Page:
Governing for Results Network


Governing for Results Network


In partnership with The Council of State Governments (CSG) and The Policy Lab at Brown University, NCSL in 2021 launched the Governing for Results Network, a multi-state peer-learning network of state evidence leaders. This network brings leaders together to have candid conversations, share challenges and ideas, and learn from other states’ approaches. 

The network seeks to build connections, foster peer-learning and networking, and share lessons learned and best practices through:

  • Virtual and in-person convenings and webinars.
  • A resource library and online communication platform.
  • Customized state supports and assistance.
  • Publications and resources to amplify the network’s accomplishments.

To foster connections, the network engages state legislators, budget directors and legislative and agency staff who advance the use of data and evidence across branches of government. In addition to their work with network states, NCSL, CSG and The Policy Lab are producing an array of resources available to policymakers and staff in all states and territories. These include sessions at NCSL and CSG events, policy briefs, and web resources.

NCSL; CSG; Brown The Policy Lab logos

Network States

The network engages state legislators, budget directors and legislative and agency staff from 11 states. From North Carolina’s Performance Management Academy and New Mexico’s LegisStat initiative to Colorado’s Evidence Continuum and Alabama’s Commission on the Evaluation of Services, Network states are taking innovative approaches to incorporating evidence and data into policy and budget decisions. As part of these efforts, the 11 member states are collaborating across branches and sectors, building evidence capacity, setting research agendas, and funding evaluation grants to help drive better results.

Results-Driven Approaches in Network States

Using evidence can help state governments effectively target resources, promote innovation, improve transparency and build and sustain a culture of continuous learning and improvement. To that end, network states have implemented cutting-edge strategies to incorporate research-backed and evidence-supported approaches into their budgetary and policymaking processes. What does this work look like in practice?

As described in a 2022 NCSL issue brief, network states are:

  • Agreeing on terms used to define evidence. Some states (Colorado, Mississippi) have defined terms in legislation, while others (Minnesota, New York, North Carolina) have defined evidence terms through less formal approaches. For example, Minnesota Management and Budget’s “What is Evidence?” webpage defines evidence and qualifying evaluations, and links to the department’s evaluation policy.
  • Building Consensus Across Branches of Government. To engage stakeholders and facilitate buy-in among legislative and executive branch stakeholders, some states, including Alabama and North Carolina, have established cross-branch offices or advisory groups to identify priority areas for evidence-based reforms and to evaluate the performance of state programs and investments.
  • Committing Resources to Generating and Using Quality Data and Research. States have taken steps to improve access to reliable data, share data across state agencies and increase capacity to analyze and distill meaningful data for policymakers. Among these efforts, Tennessee established the Office of Evidence and Impact and Minnesota launched the Impact Evaluation Unit in 2019.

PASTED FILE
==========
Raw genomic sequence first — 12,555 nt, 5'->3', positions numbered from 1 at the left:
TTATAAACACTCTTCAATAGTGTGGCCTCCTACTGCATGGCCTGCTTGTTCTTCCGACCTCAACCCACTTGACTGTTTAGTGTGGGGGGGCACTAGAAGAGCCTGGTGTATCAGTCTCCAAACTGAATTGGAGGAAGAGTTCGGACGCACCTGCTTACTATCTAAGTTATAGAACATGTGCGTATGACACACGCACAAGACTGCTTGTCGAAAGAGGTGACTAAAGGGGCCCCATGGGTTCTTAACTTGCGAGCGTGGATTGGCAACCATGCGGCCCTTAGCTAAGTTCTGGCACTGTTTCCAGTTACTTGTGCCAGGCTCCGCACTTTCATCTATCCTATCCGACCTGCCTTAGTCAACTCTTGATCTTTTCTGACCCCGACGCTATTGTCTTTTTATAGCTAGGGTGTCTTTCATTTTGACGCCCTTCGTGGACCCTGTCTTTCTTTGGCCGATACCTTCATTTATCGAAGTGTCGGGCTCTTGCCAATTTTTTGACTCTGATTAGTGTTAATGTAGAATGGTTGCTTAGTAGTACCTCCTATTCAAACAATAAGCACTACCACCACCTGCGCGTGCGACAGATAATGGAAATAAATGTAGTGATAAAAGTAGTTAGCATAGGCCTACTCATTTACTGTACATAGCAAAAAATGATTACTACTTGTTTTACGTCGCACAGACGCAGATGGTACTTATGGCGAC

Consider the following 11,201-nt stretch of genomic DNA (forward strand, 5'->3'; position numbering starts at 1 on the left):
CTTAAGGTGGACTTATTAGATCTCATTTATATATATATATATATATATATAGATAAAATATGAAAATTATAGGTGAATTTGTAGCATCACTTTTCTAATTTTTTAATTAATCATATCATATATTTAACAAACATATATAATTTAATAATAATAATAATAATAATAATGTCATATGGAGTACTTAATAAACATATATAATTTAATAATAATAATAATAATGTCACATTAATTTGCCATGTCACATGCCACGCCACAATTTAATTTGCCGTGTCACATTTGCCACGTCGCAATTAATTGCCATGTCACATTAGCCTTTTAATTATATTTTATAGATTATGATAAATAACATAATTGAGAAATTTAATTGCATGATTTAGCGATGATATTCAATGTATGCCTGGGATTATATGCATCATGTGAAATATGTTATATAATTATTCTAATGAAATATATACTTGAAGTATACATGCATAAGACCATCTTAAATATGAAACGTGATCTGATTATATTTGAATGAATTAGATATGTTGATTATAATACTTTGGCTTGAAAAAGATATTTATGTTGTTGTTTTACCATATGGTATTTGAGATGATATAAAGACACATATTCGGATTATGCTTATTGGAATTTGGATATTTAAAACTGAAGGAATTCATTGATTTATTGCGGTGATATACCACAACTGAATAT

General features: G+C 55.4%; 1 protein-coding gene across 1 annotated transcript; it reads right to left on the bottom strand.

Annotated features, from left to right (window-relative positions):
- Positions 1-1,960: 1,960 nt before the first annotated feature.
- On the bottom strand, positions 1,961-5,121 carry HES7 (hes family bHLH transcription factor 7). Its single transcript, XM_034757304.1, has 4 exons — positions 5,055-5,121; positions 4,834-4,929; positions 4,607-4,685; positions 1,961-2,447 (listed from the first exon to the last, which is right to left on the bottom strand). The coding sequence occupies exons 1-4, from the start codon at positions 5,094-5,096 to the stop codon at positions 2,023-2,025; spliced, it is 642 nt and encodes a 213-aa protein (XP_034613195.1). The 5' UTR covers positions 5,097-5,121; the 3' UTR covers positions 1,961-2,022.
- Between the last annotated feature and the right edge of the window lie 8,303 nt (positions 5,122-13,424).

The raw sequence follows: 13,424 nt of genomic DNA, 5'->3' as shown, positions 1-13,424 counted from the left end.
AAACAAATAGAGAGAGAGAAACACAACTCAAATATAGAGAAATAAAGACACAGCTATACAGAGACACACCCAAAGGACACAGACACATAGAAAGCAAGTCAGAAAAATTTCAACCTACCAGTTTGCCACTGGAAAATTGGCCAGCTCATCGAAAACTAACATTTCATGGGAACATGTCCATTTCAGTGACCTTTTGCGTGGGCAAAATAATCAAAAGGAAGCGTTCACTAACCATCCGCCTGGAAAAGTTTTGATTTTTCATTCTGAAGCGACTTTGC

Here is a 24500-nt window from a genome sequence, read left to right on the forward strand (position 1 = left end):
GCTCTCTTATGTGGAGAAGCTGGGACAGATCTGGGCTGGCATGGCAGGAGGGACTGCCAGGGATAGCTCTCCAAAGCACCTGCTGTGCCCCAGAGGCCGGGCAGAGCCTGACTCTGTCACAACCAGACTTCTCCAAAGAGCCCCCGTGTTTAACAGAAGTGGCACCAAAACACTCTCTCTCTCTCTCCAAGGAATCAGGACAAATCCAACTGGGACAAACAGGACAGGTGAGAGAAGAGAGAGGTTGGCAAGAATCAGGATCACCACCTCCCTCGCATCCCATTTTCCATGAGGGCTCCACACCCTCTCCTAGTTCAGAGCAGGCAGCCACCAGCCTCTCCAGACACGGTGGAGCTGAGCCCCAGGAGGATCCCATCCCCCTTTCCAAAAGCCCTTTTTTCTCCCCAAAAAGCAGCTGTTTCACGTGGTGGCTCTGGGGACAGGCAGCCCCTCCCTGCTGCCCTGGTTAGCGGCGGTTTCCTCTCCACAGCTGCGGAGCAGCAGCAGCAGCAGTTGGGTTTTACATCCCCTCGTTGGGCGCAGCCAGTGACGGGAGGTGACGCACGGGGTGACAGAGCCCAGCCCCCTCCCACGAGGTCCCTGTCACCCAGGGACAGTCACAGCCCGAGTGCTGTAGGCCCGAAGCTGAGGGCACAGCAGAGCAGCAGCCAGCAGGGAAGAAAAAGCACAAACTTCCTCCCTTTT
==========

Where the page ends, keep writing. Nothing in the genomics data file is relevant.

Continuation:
• Directing Resources to Programs, Policies and Practices That Are Backed by Research—and Encouraging Promising Ones to Build a Research Base. Several states have developed tiered grant programs (Colorado, New York and North Carolina), an evidence continuum (Colorado, Tennessee, and Minnesota) or other frameworks that give preference to programs with strong evidence while also providing an opportunity for new or untested programs to develop research that demonstrates their results.
  • Embedding Evidence into State Budgeting Processes and Decisions. Network states have enacted policies that incorporate evidence and performance information into the budgeting process, updating budget templates to include evidence justifications, performance standards, and/or returns on investment for budget proposals (Colorado, Minnesota, Mississippi, Rhode Island, Utah).
  • Fostering a Culture of Continued Learning. By clearly defining terms, engaging stakeholders, and embedding evidence into the policy and budget process, state leaders are taking steps to build a culture of evidence and continued learning. For example, Tennessee’s Office of Evidence and Impact was created to foster “a culture of data and evidence-based policymaking and budgeting.” Other state efforts focus on delivering evidence training for legislative and executive branch stakeholders or establishing offices that are charged with advancing the state’s research agenda (Alabama, New York, North Carolina).
  • Garnering Support Through Clear Communication and Messaging. States have taken a variety of steps, including the development of real-time dashboards and agency report cards, to ensure that research findings are accessible and meaningful to policymakers and address key policy objectives (Iowa, Minnesota, New Mexico). 

Working Groups

Four Network working groups have convened to discuss key areas of interest:

  • Funding competitive evaluation grants.
  • Developing a performance management academy (PMA), training, and/or credentialing.
  • Allocating ARPA funds for program evaluations and/or evaluation set-asides.
  • Creating a dedicated office for advancing EBP and research agendas.

Additional Resources